Bill seeks to allow Wyoming hunters to carry automatic weapons


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Drizzt
February 10, 2006, 02:40 AM
Bill seeks to allow Wyoming hunters to carry automatic weapons

By BEN NEARY
Associated Press Writer

CHEYENNE, Wyo. (AP) -- Wyoming hunters could carry automatic weapons and guns equipped with silencers in the field under proposed legislation that would also allow archery hunters to carry firearms.

Sen. Cale Case, R-Lander, is the primary sponsor of the bill. He says he's heard from many archery hunters who want to carry firearms for defense against grizzly bears.

Case's bill, Senate File 79, wouldn't allow anyone to hunt with automatic or silenced weapons. But it would remove the current prohibition against possessing such weapons in the state's game fields and forests.

Case said Wyoming's game laws shouldn't penalize hunters for possessing automatic weapons or silenced guns when they're otherwise legal. He questioned whether hunters could be cited under the current law if they merely had such a weapon in their car and weren't using it for hunting.

"It shouldn't matter what weapon you carry on your pack, on your shoulder, or on a hip holster," Case said. "We need to focus the law not on what weapon you're carrying, but what weapon you're using."

Case said he's unaware of any being cited for carrying an automatic or silenced weapon while otherwise hunting legally. However, he said he regards the current prohibition as a gray area of the law that should be cleared up.

Gov. Dave Freudenthal said Wednesday that he hadn't looked at Case's bill but didn't see why hunters needed to carry automatic or silenced weapons when they're not allowed to hunt with them.

"If you can't take your wildlife with them, I don't know," said Freudenthal, himself an avid hunter. "To me, it would be just that much more weight you'd have to carry while you're walking around hunting."

Case's proposal doesn't sit well with at least one Wyoming game warden.

"Of course it would be a poacher's dream, to be able to shoot something, especially with a silencer, and not have it be heard," said Mark Nelson, a Cheyenne game warden and vice president of the Wyoming Game Wardens Association. "That would be very detrimental to wildlife."

On the question of automatic weapons, Nelson said, "That wouldn't be a good idea, either. The first shot should count. If a guy was out there with an automatic weapon, that would be dangerous for one, and I don't think it would be very ethical either."

Nelson also said he would be reluctant to repeal the prohibition against archery hunters carrying firearms.

"Some people could take advantage of shooting an animal with a weapon, and then saying they got it with a bow," Nelson said.

Nelson said he understands the concern of many hunters who enter grizzly country, but said they would be better off trying to defend themselves against a big bear with pepper spray.

Rep. Del McOmie, R-Lander, is co-sponsoring the legislation with Case. He said he's heard concern from many archery hunters that they want to be able to carry guns for self defense, especially in areas where grizzlies are becoming more prevalent.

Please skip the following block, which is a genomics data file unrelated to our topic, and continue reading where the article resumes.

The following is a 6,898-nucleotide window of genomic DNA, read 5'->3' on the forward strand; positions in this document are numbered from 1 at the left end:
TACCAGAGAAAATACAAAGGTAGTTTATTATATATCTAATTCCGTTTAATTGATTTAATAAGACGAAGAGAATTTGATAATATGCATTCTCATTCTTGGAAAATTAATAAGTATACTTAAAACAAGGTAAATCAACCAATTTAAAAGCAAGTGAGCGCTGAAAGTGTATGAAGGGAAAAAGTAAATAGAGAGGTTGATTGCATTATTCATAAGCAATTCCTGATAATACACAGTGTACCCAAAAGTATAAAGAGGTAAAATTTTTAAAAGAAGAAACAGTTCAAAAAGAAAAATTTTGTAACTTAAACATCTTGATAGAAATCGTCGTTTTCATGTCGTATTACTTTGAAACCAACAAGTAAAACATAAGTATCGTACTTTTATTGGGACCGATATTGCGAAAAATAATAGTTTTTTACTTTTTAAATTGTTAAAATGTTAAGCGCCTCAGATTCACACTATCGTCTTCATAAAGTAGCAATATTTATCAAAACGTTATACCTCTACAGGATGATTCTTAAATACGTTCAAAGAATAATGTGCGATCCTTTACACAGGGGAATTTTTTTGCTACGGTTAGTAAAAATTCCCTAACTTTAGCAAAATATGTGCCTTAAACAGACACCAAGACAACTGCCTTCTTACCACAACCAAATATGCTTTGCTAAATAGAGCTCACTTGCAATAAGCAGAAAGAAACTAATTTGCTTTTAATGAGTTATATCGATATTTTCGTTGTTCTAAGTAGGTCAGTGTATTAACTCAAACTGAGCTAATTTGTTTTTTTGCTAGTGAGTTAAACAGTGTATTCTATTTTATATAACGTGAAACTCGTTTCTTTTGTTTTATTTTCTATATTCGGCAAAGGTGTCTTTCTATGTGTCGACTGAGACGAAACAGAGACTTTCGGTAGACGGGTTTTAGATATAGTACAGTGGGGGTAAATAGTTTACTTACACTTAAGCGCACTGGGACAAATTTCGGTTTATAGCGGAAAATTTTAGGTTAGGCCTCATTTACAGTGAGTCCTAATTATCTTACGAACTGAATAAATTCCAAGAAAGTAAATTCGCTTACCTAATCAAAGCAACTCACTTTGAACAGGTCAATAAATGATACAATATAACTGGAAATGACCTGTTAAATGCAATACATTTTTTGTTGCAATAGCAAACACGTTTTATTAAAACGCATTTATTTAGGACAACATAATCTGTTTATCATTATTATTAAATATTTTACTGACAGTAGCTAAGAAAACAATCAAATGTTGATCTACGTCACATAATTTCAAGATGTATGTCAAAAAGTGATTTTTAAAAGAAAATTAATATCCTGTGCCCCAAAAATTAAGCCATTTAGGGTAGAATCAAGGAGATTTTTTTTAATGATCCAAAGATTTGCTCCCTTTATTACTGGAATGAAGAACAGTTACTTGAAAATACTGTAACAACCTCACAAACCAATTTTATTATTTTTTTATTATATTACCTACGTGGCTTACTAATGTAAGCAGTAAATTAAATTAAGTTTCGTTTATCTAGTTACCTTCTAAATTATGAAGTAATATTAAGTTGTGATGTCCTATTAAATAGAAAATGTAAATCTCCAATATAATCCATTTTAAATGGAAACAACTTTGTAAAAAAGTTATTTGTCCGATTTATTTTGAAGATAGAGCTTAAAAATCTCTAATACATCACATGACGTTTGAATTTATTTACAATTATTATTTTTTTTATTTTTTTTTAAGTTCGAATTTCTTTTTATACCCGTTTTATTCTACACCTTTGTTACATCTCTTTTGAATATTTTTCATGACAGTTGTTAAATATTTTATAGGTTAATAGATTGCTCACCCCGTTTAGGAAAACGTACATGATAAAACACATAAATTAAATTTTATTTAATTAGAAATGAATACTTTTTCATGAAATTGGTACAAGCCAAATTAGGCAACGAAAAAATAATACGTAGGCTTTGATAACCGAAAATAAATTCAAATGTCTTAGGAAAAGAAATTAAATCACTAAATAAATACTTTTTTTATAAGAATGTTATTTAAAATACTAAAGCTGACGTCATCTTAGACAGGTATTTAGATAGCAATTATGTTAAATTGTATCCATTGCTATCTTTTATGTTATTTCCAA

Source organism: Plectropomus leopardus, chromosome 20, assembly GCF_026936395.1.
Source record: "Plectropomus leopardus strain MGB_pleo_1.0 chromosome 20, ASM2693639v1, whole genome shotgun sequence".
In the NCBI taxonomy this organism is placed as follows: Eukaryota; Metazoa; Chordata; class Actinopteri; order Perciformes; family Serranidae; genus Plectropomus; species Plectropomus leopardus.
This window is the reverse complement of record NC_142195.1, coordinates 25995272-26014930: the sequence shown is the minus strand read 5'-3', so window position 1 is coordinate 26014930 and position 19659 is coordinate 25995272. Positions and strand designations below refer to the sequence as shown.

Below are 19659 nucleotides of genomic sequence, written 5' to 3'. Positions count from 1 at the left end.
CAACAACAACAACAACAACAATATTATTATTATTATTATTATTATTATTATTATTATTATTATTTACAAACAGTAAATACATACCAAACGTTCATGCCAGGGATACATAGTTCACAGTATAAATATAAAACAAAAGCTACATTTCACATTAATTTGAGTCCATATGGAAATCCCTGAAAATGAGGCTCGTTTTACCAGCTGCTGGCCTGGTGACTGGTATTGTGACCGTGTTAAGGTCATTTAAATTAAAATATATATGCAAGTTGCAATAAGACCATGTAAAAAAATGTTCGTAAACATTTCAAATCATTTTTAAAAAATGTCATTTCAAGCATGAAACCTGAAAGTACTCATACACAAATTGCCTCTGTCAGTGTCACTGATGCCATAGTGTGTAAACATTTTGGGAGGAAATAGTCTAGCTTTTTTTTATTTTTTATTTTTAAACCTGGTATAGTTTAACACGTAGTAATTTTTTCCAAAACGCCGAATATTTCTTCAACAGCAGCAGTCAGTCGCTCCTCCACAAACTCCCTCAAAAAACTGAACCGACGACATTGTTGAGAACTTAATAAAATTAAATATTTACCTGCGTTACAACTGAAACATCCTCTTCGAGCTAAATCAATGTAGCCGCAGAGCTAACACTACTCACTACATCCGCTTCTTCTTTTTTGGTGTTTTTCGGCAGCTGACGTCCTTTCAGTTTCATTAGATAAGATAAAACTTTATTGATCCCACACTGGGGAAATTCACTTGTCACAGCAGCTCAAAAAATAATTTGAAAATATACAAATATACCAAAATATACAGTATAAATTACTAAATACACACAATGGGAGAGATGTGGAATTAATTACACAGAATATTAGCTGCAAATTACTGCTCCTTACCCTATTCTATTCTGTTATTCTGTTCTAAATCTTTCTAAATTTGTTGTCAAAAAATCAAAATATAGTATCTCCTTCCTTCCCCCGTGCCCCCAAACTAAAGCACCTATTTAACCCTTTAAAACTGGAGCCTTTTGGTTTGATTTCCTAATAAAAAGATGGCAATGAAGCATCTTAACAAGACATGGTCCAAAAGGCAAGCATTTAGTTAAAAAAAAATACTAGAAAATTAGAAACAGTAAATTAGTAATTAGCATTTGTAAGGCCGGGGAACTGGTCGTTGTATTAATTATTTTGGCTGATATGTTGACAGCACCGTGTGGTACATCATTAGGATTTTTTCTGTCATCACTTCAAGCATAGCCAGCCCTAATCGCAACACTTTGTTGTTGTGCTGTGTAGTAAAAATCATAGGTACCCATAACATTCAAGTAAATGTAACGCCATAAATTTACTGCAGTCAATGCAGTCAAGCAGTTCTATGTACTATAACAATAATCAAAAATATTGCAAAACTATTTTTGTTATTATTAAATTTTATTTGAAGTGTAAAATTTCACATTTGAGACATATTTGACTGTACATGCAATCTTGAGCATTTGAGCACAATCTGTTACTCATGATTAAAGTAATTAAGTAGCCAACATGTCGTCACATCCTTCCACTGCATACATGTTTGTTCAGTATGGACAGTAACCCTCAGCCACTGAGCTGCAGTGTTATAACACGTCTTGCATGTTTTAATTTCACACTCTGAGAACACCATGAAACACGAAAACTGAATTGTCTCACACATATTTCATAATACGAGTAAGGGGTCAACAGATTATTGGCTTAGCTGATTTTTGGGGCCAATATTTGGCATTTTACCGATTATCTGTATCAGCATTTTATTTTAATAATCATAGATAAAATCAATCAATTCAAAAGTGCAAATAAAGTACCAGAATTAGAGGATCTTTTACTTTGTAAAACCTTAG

"Up around Dubois, they've started taking over some of the prime areas where people have hunted for years," McOmie said. "Even with rifles, they're reluctant to go in there."

Ron Niziolek of Cody, vice president of Bowhunters of Wyoming, said his 400-member group isn't taking a position on whether bow hunters should be allowed to carry firearms.

"We don't support the idea of having firearms during the archery season," Niziolek said. "But if it were to progress and go a little bit farther, the only thing we could support would be having an unscoped handgun, or a shotgun with buckshot."

Allowing archery hunters to carry rifles or shotguns loaded with slugs could lead to poaching, Niziolek said.

Niziolek said he understands hunters' concerns about grizzlies. He said he and his father have been charged by grizzly bears the last two times they have hunted elk near Cody.

"We had our bear spray out and didn't have to use it," Niziolek said, adding that he could see that if someone had a rifle in a similar situation they might be tempted to use it.

Dennis Biddle of Lander said he and some friends had collected 2,600 signatures from people in Fremont, Hot Springs and Park County who support allowing archery hunters to carry firearms.

"I don't want a bear chewing on me when I'm bowhunting," Biddle said. "It's a dangerous situation, and it's going to get worse in our country."

http://www.jacksonholestartrib.com/articles/2006/02/09/news/wyoming/c46741f0be7fa75187257110006178c1.txt

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QuickDraw
February 10, 2006, 11:25 AM
Nelson said he understands the concern of many hunters who enter grizzly country, but said they would be better off trying to defend themselves against a big bear with pepper spray.:eek: :eek:

YIKES!


QuickDraw

Maxwell
February 10, 2006, 11:33 AM
they would be better off trying to defend themselves against a big bear with pepper spray.

....try it.
Tell him to get his can of seasoning, go into the woods, find a pissed off bear and try it.
No more theory, go do it then write back and tell us how well that works out for ya.

middy
February 10, 2006, 11:40 AM
Niziolek said he understands hunters' concerns about grizzlies. He said he and his father have been charged by grizzly bears the last two times they have hunted elk near Cody.
What a couple of Peter Panners, they must have imagined those bears. :neener: ET

Justin
February 10, 2006, 11:45 AM
"Of course it would be a poacher's dream, to be able to shoot something, especially with a silencer, and not have it be heard," said Mark Nelson, a Cheyenne game warden and vice president of the Wyoming Game Wardens Association. "That would be very detrimental to wildlife."